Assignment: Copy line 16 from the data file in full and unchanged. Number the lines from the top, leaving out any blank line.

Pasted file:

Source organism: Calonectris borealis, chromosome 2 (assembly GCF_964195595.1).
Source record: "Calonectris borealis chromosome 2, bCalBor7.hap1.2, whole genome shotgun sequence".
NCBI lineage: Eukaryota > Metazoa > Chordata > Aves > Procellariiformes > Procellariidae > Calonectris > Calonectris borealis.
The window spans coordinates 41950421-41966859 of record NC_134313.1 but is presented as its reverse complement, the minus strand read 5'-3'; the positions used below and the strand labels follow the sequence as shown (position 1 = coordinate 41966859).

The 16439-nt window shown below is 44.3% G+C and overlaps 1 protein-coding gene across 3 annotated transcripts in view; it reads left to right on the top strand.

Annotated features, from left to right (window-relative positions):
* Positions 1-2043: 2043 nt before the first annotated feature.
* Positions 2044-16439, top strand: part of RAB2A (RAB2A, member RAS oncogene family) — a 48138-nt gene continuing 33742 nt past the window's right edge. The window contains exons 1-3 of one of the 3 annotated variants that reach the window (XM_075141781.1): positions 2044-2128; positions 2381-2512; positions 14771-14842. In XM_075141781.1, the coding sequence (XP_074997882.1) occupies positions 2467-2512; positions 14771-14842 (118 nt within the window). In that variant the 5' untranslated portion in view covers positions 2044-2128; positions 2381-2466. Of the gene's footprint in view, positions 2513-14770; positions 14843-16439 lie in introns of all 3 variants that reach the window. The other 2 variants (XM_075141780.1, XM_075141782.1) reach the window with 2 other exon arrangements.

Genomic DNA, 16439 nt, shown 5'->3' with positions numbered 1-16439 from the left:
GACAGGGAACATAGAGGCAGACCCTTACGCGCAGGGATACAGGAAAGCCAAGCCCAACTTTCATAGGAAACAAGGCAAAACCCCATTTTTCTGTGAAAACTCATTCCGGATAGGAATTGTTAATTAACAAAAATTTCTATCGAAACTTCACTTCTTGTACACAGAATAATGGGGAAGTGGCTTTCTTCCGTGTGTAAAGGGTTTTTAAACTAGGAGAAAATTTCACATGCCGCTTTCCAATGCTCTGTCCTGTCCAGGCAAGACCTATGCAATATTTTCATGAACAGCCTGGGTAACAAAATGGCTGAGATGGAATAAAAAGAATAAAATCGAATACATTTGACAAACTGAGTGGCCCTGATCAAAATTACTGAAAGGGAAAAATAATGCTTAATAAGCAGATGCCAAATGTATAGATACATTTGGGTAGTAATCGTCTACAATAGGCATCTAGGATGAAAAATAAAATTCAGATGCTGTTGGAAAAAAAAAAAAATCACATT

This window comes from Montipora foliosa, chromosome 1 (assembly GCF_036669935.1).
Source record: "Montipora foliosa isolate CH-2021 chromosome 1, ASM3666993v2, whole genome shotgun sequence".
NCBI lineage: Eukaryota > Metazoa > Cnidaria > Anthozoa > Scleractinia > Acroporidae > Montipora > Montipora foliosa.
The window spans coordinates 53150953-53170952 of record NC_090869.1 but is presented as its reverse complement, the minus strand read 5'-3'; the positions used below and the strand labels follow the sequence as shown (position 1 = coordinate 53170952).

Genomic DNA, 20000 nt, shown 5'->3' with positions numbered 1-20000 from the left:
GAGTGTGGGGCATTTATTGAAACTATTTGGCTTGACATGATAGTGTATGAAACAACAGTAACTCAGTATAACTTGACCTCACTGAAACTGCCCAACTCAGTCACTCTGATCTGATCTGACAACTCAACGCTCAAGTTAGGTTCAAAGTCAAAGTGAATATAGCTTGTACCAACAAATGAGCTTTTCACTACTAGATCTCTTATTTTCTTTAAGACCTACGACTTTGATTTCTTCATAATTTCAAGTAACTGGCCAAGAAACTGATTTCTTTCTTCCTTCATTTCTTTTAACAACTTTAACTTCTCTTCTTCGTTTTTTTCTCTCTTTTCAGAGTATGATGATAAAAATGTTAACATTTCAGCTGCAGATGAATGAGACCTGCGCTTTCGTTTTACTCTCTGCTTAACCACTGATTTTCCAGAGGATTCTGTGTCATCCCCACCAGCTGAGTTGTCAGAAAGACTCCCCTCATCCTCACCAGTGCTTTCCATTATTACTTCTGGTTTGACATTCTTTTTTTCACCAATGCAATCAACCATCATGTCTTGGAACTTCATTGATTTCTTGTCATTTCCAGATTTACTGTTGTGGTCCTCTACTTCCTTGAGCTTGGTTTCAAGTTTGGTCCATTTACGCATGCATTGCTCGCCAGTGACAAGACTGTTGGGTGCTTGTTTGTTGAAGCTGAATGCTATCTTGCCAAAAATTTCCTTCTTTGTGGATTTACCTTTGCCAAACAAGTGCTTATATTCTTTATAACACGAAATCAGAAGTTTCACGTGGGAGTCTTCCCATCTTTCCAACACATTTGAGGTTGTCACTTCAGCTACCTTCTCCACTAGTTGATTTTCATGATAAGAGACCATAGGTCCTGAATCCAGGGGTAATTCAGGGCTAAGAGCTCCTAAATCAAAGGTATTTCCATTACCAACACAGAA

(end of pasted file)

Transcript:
GAGTGTGGGGCATTTATTGAAACTATTTGGCTTGACATGATAGTGTATGAAACAACAGTAACTCAGTATAACTTGACCTCACTGAAACTGCCCAACTCAGTCACTCTGATCTGATCTGACAACTCAACGCTCAAGTTAGGTTCAAAGTCAAAGTGAATATAGCTTGTACCAACAAATGAGCTTTTCACTACTAGATCTCTTATTTTCTTTAAGACCTACGACTTTGATTTCTTCATAATTTCAAGTAACTGGCCAAGAAACTGATTTCTTTCTTCCTTCATTTCTTTTAACAACTTTAACTTCTCTTCTTCGTTTTTTTCTCTCTTTTCAGAGTATGATGATAAAAATGTTAACATTTCAGCTGCAGATGAATGAGACCTGCGCTTTCGTTTTACTCTCTGCTTAACCACTGATTTTCCAGAGGATTCTGTGTCATCCCCACCAGCTGAGTTGTCAGAAAGACTCCCCTCATCCTCACCAGTGCTTTCCATTATTACTTCTGGTTTGACATTCTTTTTTTCACCAATGCAATCAACCATCATGTCTTGGAACTTCATTGATTTCTTGTCATTTCCAGATTTACTGTTGTGGTCCTCTACTTCCTTGAGCTTGGTTTCAAGTTTGGTCCATTTACGCATGCATTGCTCGCCAGTGACAAGACTGTTGGGTGCTTGTTTGTTGAAGCTGAATGCTATCTTGCCAAAAATTTCCTTCTTTGTGGATTTACCTTTGCCAAACAAGTGCTTATATTCTTTATAACACGAAATCAGAAGTTTCACGTGGGAGTCTTCCCATCTTTCCAACACATTTGAGGTTGTCACTTCAGCTACCTTCTCCACTAGTTGATTTTCATGATAAGAGACCATAGGTCCTGAATCCAGGGGTAATTCAGGGCTAAGAGCTCCTAAATCAAAGGTATTTCCATTACCAACACAGAA